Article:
The skin is extremely sensitive to our emotions due to its close connections to the nervous system. As an embryo, the skin develops from the neuroectoderm, which also forms into the brain and nerve tissue. In other words, your skin is your external nervous system. You may notice that your skin turns very pale when you feel fear. When you experience embarrassment or excitement, you may blush as a direct result of your emotional state. Similarly, acne and other skin diseases can occur or worsen when we are making attempts to define who we are in our relationships to other people. In fact, many dermatologists recognize that patients may need treatment for their skin and their minds and emotions simultaneously.
What Causes This
Acne occurs when the skin glands become plugged with oil and bacteria. In most cases, adult acne is caused by hormonal imbalances in which the body produces too much androgen (male sex hormones), or an increased sensitivity to normal levels of androgen at the level of the skin. In addition, anything that compromises the immune system, whether it is emotional stress or nutritional deficiency, is likely to upset your cortisol and insulin balance, which can affect your skin, as well. That is why some people get acne flares before a big date or major event. Even so, you can tame midlife acne.
In fact, emotional factors can be a key cause of acne. I often say that midlife is like adolescence in reverse because the same stormy emotions can often be present. Both adolescence and midlife are key developmental periods when you learn to individuate and define who you are in relationship to others. And, your skin is literally the boundary between you and other people—a sort of suit. Many researchers believe that skin disease may be thought of as a subliminal attempt to define who we are in relationship to other people and what the healthy boundaries should be. I definitely agree.
It is well known that androgens, such as testosterone, can influence the immune response in the skin. Androgens affect the secretions of sebaceous glands, which consist of fatty substances produced by the breakdown of oil-producing cells. Androgens can play an important role in the development of acne in women, particularly at midlife. Numerous studies have shown that sebaceous gland activity is heightened by androgens such as DHEA and testosterone, and reduced by estrogen or removal of the ovaries, which reduces androgen levels.
Women with the most severe forms of acne usually have a genetic predisposition toward androgen sensitivity in their skin, even with hormone levels that are within normal range. Excessive production of male sex hormones resulting from adrenal or ovarian disease in women not only causes acne, but can also cause hirsutism (excessive hair growth), menstrual disorders, and fertility problems. That is why acne in women may be a sign of an underlying endocrine problem.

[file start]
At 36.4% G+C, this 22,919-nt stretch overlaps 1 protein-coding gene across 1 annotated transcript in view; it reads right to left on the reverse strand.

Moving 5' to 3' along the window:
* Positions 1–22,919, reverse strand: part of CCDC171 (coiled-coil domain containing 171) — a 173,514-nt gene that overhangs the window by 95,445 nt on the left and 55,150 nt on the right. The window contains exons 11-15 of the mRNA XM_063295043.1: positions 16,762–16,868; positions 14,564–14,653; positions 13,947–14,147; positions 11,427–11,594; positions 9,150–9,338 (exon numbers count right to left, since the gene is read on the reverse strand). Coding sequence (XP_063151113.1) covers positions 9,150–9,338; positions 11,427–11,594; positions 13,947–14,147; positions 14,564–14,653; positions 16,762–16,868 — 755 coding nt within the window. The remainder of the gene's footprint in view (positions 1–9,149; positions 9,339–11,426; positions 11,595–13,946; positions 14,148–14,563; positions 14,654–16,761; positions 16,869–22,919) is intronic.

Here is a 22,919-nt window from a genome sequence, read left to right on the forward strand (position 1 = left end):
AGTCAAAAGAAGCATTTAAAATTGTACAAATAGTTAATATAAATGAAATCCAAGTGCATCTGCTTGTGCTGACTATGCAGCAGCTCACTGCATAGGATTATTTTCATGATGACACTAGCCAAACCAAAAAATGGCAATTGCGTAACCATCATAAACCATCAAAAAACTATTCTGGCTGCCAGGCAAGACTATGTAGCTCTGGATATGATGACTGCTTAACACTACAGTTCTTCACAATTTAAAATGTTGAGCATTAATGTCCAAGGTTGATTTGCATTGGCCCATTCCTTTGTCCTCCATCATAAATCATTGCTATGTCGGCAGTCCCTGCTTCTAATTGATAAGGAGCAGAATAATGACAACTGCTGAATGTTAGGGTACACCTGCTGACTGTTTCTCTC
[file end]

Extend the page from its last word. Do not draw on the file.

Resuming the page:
Treating the underlying problem of excess male hormone usually corrects the acne, and can also improve the effects of excess hair growth, menstrual irregularities, PMS, polycystic ovaries, and other reproductive problems, as well.
Most studies show that estrogen can help acne. That is why some doctors prescribe birth control pills for acne. However, some women will suffer from acne problems when they are taking estrogen replacement therapy, including birth control pills, or when they are experiencing estrogen dominance during their perimenopausal years. The reason for this is that hair follicles and the attached sebaceous glands contain a specific enzyme known as 5–alpha–reductase, which can convert estrogen to testosterone. A thorough evaluation by a physician specializing in endocrine balance can help determine what medication or treatment plan is best.
Most conventional treatments for acne address the factors that lead to breakouts. For example, some treatments work on the hormonal level, others treat the bacterial component, and some target rate of skin cell turnover or immune system function. To put these treatments in perspective, it can be helpful to remember that two women who are on identical hormone replacement regimens, eat the same diet and have the same stressors in their lives may have skin reactions that are completely different. This is why all treatments have their place and can be useful.
Treatments for midlife acne include:
- Retinoic acid and other topical vitamin A derivatives: These products increase skin turnover and allow sebum to be released more easily, without getting trapped. Retin–A Microgel can be prescribed by a dermatologist and can be very helpful for some women. It can also be very irritating, and should not be used by women who are pregnant or trying to get pregnant because it can cause birth defects.
- Accutane: This is oral vitamin A. It is most often used to treat cystic acne. It is not recommended for women of childbearing age because it is proven to cause birth defects.
- Benzoyl peroxide, salicylic acid, sulfur and resorcinol: Lotions, creams, and gels containing these antibacterial agents penetrate the hair follicles, produce oxygen, and generally suppress the bacteria that play a role in acne, Propionibacterium acnes (P. acnes). These products are very effective and work by preventing new acne, so it may be a month or two before you notice improvements. These agents can also be irritating.
- Tetracycline and erythromycin: These are antibiotics that can be administered orally or topically. They work by preventing the P. acnes from breaking down sebum into free fatty acids, leaving less “food” available to the bacteria. I do not recommend long-term use of antibiotics because it destroys the body’s beneficial bacterial flora and can lead to numerous associated problems, including diarrhea, sub-optimal absorption of nutrients, and yeast infections. If you do have to use antibiotic therapy of any kind, be sure to replenish your native beneficial bacteria with a daily probiotic supplement.